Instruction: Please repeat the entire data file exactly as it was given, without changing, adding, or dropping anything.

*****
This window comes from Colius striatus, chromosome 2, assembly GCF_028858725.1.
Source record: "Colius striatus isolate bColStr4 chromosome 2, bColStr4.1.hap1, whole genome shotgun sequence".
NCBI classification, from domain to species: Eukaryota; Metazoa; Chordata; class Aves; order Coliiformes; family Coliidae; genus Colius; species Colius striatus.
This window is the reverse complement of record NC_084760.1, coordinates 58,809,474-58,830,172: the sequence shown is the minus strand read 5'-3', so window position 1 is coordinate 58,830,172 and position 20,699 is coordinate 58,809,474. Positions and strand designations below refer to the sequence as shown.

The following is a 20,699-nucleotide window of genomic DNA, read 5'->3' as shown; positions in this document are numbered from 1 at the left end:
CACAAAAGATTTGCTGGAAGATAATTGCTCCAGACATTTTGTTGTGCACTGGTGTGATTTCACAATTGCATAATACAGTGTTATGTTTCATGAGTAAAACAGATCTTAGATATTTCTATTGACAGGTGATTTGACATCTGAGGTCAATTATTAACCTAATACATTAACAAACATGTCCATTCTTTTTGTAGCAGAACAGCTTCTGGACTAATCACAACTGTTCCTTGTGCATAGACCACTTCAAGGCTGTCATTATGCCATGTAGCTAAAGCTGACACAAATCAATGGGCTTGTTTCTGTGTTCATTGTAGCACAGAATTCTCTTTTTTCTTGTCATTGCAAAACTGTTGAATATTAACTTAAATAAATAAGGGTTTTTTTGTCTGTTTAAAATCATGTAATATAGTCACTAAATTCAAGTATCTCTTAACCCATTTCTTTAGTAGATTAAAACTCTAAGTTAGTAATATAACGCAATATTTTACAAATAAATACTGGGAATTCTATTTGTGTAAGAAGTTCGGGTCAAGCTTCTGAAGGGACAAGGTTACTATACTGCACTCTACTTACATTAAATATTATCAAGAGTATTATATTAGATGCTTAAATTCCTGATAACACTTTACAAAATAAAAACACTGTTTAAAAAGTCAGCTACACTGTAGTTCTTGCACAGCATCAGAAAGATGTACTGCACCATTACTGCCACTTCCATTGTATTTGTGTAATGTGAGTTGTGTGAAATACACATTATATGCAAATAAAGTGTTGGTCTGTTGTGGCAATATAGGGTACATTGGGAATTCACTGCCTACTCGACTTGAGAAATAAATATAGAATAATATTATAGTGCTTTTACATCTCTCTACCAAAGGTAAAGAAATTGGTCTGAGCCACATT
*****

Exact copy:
This window comes from Colius striatus, chromosome 2, assembly GCF_028858725.1.
Source record: "Colius striatus isolate bColStr4 chromosome 2, bColStr4.1.hap1, whole genome shotgun sequence".
NCBI classification, from domain to species: Eukaryota; Metazoa; Chordata; class Aves; order Coliiformes; family Coliidae; genus Colius; species Colius striatus.
This window is the reverse complement of record NC_084760.1, coordinates 58,809,474-58,830,172: the sequence shown is the minus strand read 5'-3', so window position 1 is coordinate 58,830,172 and position 20,699 is coordinate 58,809,474. Positions and strand designations below refer to the sequence as shown.

The following is a 20,699-nucleotide window of genomic DNA, read 5'->3' as shown; positions in this document are numbered from 1 at the left end:
CACAAAAGATTTGCTGGAAGATAATTGCTCCAGACATTTTGTTGTGCACTGGTGTGATTTCACAATTGCATAATACAGTGTTATGTTTCATGAGTAAAACAGATCTTAGATATTTCTATTGACAGGTGATTTGACATCTGAGGTCAATTATTAACCTAATACATTAACAAACATGTCCATTCTTTTTGTAGCAGAACAGCTTCTGGACTAATCACAACTGTTCCTTGTGCATAGACCACTTCAAGGCTGTCATTATGCCATGTAGCTAAAGCTGACACAAATCAATGGGCTTGTTTCTGTGTTCATTGTAGCACAGAATTCTCTTTTTTCTTGTCATTGCAAAACTGTTGAATATTAACTTAAATAAATAAGGGTTTTTTTGTCTGTTTAAAATCATGTAATATAGTCACTAAATTCAAGTATCTCTTAACCCATTTCTTTAGTAGATTAAAACTCTAAGTTAGTAATATAACGCAATATTTTACAAATAAATACTGGGAATTCTATTTGTGTAAGAAGTTCGGGTCAAGCTTCTGAAGGGACAAGGTTACTATACTGCACTCTACTTACATTAAATATTATCAAGAGTATTATATTAGATGCTTAAATTCCTGATAACACTTTACAAAATAAAAACACTGTTTAAAAAGTCAGCTACACTGTAGTTCTTGCACAGCATCAGAAAGATGTACTGCACCATTACTGCCACTTCCATTGTATTTGTGTAATGTGAGTTGTGTGAAATACACATTATATGCAAATAAAGTGTTGGTCTGTTGTGGCAATATAGGGTACATTGGGAATTCACTGCCTACTCGACTTGAGAAATAAATATAGAATAATATTATAGTGCTTTTACATCTCTCTACCAAAGGTAAAGAAATTGGTCTGAGCCACATT